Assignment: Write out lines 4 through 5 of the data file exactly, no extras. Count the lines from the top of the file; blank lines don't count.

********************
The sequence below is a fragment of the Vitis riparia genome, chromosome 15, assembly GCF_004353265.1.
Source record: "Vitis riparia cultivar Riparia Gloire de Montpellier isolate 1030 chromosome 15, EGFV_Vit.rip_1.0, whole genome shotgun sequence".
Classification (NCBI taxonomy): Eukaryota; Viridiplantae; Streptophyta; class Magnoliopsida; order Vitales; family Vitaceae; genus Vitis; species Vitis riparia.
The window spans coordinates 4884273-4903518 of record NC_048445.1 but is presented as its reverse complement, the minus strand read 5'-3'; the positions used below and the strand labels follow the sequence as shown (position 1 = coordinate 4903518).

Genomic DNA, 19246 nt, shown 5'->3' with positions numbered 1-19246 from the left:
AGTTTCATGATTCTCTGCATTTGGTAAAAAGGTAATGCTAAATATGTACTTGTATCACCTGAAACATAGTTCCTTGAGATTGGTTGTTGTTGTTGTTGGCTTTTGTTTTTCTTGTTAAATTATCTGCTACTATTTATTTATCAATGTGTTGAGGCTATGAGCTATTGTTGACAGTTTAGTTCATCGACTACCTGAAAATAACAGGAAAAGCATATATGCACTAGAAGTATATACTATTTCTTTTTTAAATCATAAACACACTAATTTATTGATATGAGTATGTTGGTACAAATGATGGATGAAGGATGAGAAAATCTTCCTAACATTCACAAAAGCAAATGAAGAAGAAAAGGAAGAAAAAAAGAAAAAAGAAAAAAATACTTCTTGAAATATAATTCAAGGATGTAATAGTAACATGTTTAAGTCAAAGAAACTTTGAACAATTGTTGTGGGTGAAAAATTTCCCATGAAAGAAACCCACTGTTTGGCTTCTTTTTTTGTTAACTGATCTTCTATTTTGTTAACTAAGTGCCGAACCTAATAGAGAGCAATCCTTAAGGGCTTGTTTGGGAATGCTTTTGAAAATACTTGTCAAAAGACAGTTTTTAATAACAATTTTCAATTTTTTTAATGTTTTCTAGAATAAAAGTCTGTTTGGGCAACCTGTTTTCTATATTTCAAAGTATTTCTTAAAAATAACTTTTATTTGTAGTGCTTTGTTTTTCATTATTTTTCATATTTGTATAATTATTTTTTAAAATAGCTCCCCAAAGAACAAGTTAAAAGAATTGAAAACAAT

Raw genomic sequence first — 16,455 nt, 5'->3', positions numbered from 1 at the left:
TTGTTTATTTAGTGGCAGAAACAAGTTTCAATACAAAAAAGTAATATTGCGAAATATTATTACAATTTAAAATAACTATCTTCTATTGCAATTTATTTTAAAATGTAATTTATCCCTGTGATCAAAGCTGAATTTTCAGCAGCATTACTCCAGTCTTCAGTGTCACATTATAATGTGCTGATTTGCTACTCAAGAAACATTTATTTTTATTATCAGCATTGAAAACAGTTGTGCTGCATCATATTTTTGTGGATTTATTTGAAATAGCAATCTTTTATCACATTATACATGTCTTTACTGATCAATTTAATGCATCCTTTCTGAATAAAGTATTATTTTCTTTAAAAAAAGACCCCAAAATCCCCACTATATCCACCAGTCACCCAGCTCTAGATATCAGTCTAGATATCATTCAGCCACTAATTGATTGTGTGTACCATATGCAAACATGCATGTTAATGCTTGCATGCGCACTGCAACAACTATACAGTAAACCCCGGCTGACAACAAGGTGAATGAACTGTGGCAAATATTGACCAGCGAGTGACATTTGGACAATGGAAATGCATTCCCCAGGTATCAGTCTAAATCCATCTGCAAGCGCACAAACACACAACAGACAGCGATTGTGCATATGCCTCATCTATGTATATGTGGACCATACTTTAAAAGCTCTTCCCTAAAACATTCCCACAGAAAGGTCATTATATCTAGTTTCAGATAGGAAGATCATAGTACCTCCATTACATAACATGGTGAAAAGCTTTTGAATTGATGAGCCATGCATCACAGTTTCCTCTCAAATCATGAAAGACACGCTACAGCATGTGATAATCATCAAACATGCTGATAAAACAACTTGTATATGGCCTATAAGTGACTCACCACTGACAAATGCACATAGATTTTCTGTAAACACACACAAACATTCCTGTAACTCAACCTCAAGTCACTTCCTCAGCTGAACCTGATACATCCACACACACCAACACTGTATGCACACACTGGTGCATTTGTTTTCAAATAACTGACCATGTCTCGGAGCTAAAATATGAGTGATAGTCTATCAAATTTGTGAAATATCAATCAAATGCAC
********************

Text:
The window spans coordinates 4884273-4903518 of record NC_048445.1 but is presented as its reverse complement, the minus strand read 5'-3'; the positions used below and the strand labels follow the sequence as shown (position 1 = coordinate 4903518).

Genomic DNA, 19246 nt, shown 5'->3' with positions numbered 1-19246 from the left: